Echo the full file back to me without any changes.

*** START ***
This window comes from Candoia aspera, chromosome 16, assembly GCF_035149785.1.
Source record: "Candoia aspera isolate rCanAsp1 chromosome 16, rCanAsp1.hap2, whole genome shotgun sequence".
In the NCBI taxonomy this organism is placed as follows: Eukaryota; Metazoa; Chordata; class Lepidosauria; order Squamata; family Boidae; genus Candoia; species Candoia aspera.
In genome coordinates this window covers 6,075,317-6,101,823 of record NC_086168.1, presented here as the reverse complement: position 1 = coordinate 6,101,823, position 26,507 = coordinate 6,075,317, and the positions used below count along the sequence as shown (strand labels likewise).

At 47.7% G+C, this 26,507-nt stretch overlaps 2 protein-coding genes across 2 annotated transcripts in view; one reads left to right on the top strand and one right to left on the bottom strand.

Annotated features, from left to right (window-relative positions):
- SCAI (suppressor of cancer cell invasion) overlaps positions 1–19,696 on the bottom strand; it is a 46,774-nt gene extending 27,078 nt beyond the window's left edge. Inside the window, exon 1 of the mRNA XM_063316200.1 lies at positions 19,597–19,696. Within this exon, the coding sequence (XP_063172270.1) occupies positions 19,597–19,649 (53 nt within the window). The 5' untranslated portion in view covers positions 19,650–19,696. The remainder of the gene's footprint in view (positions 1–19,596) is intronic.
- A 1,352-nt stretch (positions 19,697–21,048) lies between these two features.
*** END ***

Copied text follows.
This window comes from Candoia aspera, chromosome 16, assembly GCF_035149785.1.
Source record: "Candoia aspera isolate rCanAsp1 chromosome 16, rCanAsp1.hap2, whole genome shotgun sequence".
In the NCBI taxonomy this organism is placed as follows: Eukaryota; Metazoa; Chordata; class Lepidosauria; order Squamata; family Boidae; genus Candoia; species Candoia aspera.
In genome coordinates this window covers 6,075,317-6,101,823 of record NC_086168.1, presented here as the reverse complement: position 1 = coordinate 6,101,823, position 26,507 = coordinate 6,075,317, and the positions used below count along the sequence as shown (strand labels likewise).

At 47.7% G+C, this 26,507-nt stretch overlaps 2 protein-coding genes across 2 annotated transcripts in view; one reads left to right on the top strand and one right to left on the bottom strand.

Annotated features, from left to right (window-relative positions):
- SCAI (suppressor of cancer cell invasion) overlaps positions 1–19,696 on the bottom strand; it is a 46,774-nt gene extending 27,078 nt beyond the window's left edge. Inside the window, exon 1 of the mRNA XM_063316200.1 lies at positions 19,597–19,696. Within this exon, the coding sequence (XP_063172270.1) occupies positions 19,597–19,649 (53 nt within the window). The 5' untranslated portion in view covers positions 19,650–19,696. The remainder of the gene's footprint in view (positions 1–19,596) is intronic.
- A 1,352-nt stretch (positions 19,697–21,048) lies between these two features.